42 posts tagged with news and internet.
Displaying 1 through 42 of 42. Subscribe:

Net neutrality "all but dead"

The Federal Communications Commission has announced that they would propose new rules allowing content providers to pay ISPs for priority "fast lanes," reversing their earlier position and effectively rejecting the principle of net neutrality held since the earliest days of the internet. The full set of proposed rules will be announced on May 15. [more inside]
posted by theodolite on Apr 24, 2014 - 154 comments

Not everyone can afford to be blasé

What I think we forget–or worse, never even realized—is the extreme privilege often inherent in “digital literacy.” Yes, much of the Internet is free. But it takes time and energy to develop the skills and habits necessary to successfully derive value from today’s media. Knowing how to tell a troll from a serious thinker, spotting linkbait, understanding a meme, cross checking articles against each other, even posting a comment to disagree with something–these are skills. They might not feel like it, but they are. And they’re easier to acquire the higher your tax bracket. - The New Digital Divide: Privilege, Misinformation and Outright B.S. in Modern Media
posted by beisny on Nov 12, 2013 - 37 comments

Internet Ecosystem

How the Internet Ecosystem Works. [Via]
posted by homunculus on Aug 11, 2013 - 11 comments

You could go to jail for a year for sharing HBO Go passwords

Jail for sharing HBO Go passwords New York Times tech journalist Jenna Wortham made a confession that could be used to send her to prison for a year or more. What was the startling criminal admission? She uses someone else’s password to sign into the cable-subscriber-only HBO Go app to watch ‘Game of Thrones.’
posted by sona on Jun 2, 2013 - 88 comments

Escaping the hamster wheel of web publishing

Brian Lam quit Gizmodo after feeling burnt out from a frantic digital existence. “I was tired of doing posts that were obsolete three hours after I wrote them,” Mr. Lam said. “I wanted evergreen content that didn’t have to be updated constantly in order to hunt traffic. I wanted to publish things that were useful.”
posted by winecork on Dec 17, 2012 - 53 comments

The Last Resort?

According to multiple sources, as of a few hours ago, Syria has been disconnected from the internet as rebels converge on the capital in an attempt to shut down the airport. [more inside]
posted by empath on Nov 29, 2012 - 53 comments

I'm not dead yet!

In the wake of the venerable Boston Phoenix changing to a glossy magazine format and rebranding itself as simply The Phoenix (as well as the ongoing turmoil at the Village Voice), Salon's Will Doig writes the obituary for the age of the alt-weeklies. The Phoenix responds.
posted by Horace Rumpole on Oct 7, 2012 - 32 comments

People just don’t value journalism as much as journalists do.

Fungible: A treatise on fungibility, or, a framework for understanding the mess the news industry is in and the opportunities that lie ahead. The younger the person you ask, the less likely it is you’ll find that link between wanting to know what’s going on and grabbing a paper or opening up a news website. They use Pinterest to figure out what’s fashionable and Facebook to see if there’s anything fun going on next weekend. They use Facebook just the same to figure out whether there’s anything they need to be upset about and need to protest against.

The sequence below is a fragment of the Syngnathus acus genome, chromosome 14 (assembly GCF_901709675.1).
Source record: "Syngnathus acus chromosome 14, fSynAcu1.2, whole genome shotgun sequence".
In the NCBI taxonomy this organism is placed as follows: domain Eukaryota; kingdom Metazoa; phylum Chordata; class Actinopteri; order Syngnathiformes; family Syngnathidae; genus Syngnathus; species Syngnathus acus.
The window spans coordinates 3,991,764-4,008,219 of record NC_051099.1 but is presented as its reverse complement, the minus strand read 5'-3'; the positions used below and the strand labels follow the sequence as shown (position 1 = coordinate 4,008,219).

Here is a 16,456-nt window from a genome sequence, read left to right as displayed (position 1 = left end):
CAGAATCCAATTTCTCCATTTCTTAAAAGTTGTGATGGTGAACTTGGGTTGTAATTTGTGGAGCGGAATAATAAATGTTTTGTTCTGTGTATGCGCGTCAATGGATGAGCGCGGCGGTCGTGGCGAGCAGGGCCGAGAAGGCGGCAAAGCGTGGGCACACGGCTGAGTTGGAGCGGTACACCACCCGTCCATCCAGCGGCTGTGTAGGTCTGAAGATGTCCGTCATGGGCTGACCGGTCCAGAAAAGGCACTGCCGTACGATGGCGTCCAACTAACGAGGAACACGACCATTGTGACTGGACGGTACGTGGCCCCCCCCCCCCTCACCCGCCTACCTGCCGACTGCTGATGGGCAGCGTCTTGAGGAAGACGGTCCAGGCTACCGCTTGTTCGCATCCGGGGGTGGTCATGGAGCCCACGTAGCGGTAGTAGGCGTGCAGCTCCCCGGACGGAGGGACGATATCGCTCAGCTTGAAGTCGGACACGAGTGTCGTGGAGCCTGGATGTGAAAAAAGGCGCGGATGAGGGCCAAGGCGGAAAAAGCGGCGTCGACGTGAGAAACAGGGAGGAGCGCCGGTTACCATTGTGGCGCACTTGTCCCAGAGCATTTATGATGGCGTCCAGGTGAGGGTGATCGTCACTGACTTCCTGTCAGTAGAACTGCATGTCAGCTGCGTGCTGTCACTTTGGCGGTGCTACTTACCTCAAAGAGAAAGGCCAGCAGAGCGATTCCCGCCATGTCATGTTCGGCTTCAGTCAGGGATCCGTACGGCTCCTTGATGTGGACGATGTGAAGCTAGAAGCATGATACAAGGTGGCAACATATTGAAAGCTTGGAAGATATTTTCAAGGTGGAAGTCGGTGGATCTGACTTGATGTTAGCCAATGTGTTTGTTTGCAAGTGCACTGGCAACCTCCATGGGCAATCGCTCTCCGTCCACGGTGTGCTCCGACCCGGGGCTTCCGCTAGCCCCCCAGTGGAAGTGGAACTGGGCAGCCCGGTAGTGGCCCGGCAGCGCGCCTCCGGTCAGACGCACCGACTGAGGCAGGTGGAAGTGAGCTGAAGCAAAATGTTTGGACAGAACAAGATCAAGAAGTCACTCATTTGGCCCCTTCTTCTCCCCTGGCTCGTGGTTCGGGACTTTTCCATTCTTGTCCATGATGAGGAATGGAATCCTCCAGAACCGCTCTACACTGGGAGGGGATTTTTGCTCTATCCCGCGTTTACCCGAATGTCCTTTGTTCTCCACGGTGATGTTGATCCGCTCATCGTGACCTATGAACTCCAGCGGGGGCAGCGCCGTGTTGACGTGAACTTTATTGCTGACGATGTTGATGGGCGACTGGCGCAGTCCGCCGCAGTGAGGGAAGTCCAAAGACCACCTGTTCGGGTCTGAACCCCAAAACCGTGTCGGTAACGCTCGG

posted by shakespeherian on May 11, 2012 - 25 comments

No wireless. Less space than a nomad. Lame.

After 14 years, Rob Malda is walking away from Slashdot.
posted by schmod on Aug 25, 2011 - 141 comments

Newspaper publishing via Facebook

Newspaper drops website for Facebook, offers eight lessons on Facebook news publishing.
posted by Brandon Blatcher on Jun 14, 2011 - 38 comments

"You can't fake a tape! Pictures don't lie! At least not until you've assembled them creatively. "

Newstweek: fixing the facts. Newstweek is a device that injects fake news into unsecured wireless connections. More info at hackaday.
posted by loquacious on May 30, 2011 - 26 comments

You Got Stale! (AOL Reboots Itself)

In February, AOL acquired the Huffington Post for $315 million. (Previously) The formation of The Huffington Post Media Group was announced, to integrate content for a new combined, claimed audience of "117 Million Americans and 270 Million Globally." Then, AOL fired 200 US employees (leaving many sites without editorial staff) and began restructuring. Today, they announced that 30 brands, including popular site Slashfood, will be closed or folded into existing Huffington Post sections. [more inside]
posted by zarq on Mar 23, 2011 - 54 comments

kind of meandering

Restoring Journalism Maureen Tkacik talks about her life as a journalist, the nothing-based economy, and the future of journalism. She suggests abandoning authority and productively channeling narcissism. (via 2p & dd) [more inside]
posted by kliuless on Jun 12, 2010 - 18 comments

Julian Assange and WikiLeaks

No Secrets: Julian Assange’s mission for total transparency. A New Yorker profile of WikiLeaks founder Julian Assange and his "media insurgency."
posted by homunculus on May 31, 2010 - 43 comments

Google Asks: "What Would Email Look Like, If It Were Invented Today?"

Google began inviting volunteers to a public preview test of their new Wave web-based collaborative email and document communications platform yesterday, which enables users to "communicate and work together in real time." Initial reviews this past May seemed positive. (Previously) [more inside]
posted by zarq on Oct 1, 2009 - 75 comments

One giant leap for Chinese Internet Censorship